Flying Saucers

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MJF Books, Jul 1, 1997 - Body, Mind & Spirit - 138 pages
8 Reviews
In the threatening situation of the world today, when people are beginning to see that everything is at stake, the projection-creating fantasy soars beyond the realm of earthly organizations and powers into the heavens, into interstellar space, where the rulers of human fate, the gods, once had their abode in the planets.... Even people who would never have thought that a religious problem could be a serious matter that concerned them personally are beginning to ask themselves fundamental questions. Under these circumstances it would not be at all surprising if those sections of the community who ask themselves nothing were visited by 'visions,' by a widespread myth seriously believed in by some and rejected as absurd by others.--C. G. Jung, in Flying Saucers Jung's primary concern in Flying Saucers is not with the reality or unreality of UFOs but with their psychic aspect. Rather than speculate about their possible nature and extraterrestrial origin as alleged spacecraft, he asks what it may signify that these phenomena, whether real or imagined, are seen in such numbers just at a time when humankind is menaced as never before in history. The UFOs represent, in Jung's phrase, a modern myth.

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Review: Flying Saucers: A Modern Myth of Things Seen in the Skies

User Review  - Simon - Goodreads

I hadn't realised Jung had written a book about UFOs. So with some curiosity I got this from the library. (Apparently I'm the first person to have checked it out since 2001.) Anyway, it was quite ... Read full review

Review: Flying Saucers: A Modern Myth of Things Seen in the Skies

User Review  - Kelly Head - Goodreads

I am a logic person, so Jung gives me some trouble. I prefer CS Pierce's strict definition of signs: icon, index, and symbol. Jung is more interested in the relationship between the conscious and the ... Read full review

Common terms and phrases

Acausal Aion alchemists alchemy Analytical Psychology anima another world Answer to Job anti-gravity appear APRO archetype aspect astrological Aurora consurgens ball lightning Basel book of magic Broadsheet C. G. Jung Cabiri cannot catastrophe cerebrospinal nervous system cern circle cloud collective collective unconscious come comparative psychology conscious constellated contents cosmic disks Donald E dream dream interpretation dreamer earth enon epiphany experience expression eyes fact fantasy Faust fear feeling figure fire Flying Saucers fourth dimension Gnostic hallucination heavens Heraclitus hermaphroditus Hermetic philosophy himself human hydrogen bomb ical Ichthys idea images incest incommensurable individual instinct interpretation itself Jupiter Keyhoe kind krater light mandala meaning metaphysical Miller Fantasies modern motif nature Neptune NICAP nothing nuclear fission numinous object observed obvi Oedipus ogdoad Orfeo outer space Paracelsus parapsychological phenomena PHENOMENOLOGY physical picture planets possible power instinct Precognition problem projection psyche psychic Psychoanalysis psychological Psychology and Alchemy psychophysical parallelism Psychotherapy quaternity quincunx radar rationalistic reality reports Rorschach test rotundum round rumour Ruppelt Schizophrenia scious Scivias second World War seems seen self sexual Sigmund Freud situation something soul speed of light sphere spider spirit symbol Symbols of Transformation temperature inversion text figures therefore things tion totality turbed Ufo phenomenon uncon unconscious Unidentified Flying Objects United Press International unus mundus uterus vidual vision weightless Weltwoche whole Wotan Yves Tanguy Zosimos of Panopolis Zurich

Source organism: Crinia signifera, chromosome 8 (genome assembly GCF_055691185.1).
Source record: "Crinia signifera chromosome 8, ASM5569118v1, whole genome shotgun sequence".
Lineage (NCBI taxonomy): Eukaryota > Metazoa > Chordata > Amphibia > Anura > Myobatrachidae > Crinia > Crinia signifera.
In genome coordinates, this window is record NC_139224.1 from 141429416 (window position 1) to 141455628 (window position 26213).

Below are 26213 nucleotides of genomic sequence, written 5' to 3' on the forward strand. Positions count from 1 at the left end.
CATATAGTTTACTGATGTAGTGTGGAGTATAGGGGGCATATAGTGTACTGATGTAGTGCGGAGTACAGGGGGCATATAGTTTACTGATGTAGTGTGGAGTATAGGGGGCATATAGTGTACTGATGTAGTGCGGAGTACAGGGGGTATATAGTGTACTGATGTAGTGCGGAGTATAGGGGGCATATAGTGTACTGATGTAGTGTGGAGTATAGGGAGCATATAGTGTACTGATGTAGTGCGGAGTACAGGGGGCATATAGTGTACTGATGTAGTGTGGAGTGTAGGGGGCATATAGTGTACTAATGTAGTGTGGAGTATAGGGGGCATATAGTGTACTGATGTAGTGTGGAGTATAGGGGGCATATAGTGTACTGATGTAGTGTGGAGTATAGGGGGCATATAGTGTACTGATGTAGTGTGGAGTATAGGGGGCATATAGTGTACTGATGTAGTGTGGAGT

About the author (1997)

Carl Jung was born in Switzerland on July 26, 1875. He originally set out to study archaeology, but switched to medicine and began practicing psychiatry in Basel after receiving his degree from the University of Basel in 1902. He became one of the most famous of modern psychologists and psychiatrists. Jung first met Sigmund Freud in 1907 when he became his foremost associate and disciple. The break came with the publication of Jung's Psychology of the Unconscious (1912), which did not follow Freud's theories of the libido and the unconscious. Jung eventually rejected Freud's system of psychoanalysis for his own "analytic psychology." This emphasizes present conflicts rather than those from childhood; it also takes into account the conflict arising from what Jung called the "collective unconscious"---evolutionary and cultural factors determining individual development. Jung invented the association word test and contributed the word complex to psychology, and first described the "introvert" and "extrovert" types. His interest in the human psyche, past and present, led him to study mythology, alchemy, oriental religions and philosophies, and traditional peoples. Later he became interested in parapsychology and the occult. He thought that unidentified flying objects (UFOs) might be a psychological projection of modern people's anxieties. He wrote several books including Studies in Word Association, Flying Saucers: A Modern Myth of Things Seen in the Skies, and Psychology and Alchemy. He died on June 6, 1961 after a short illness.

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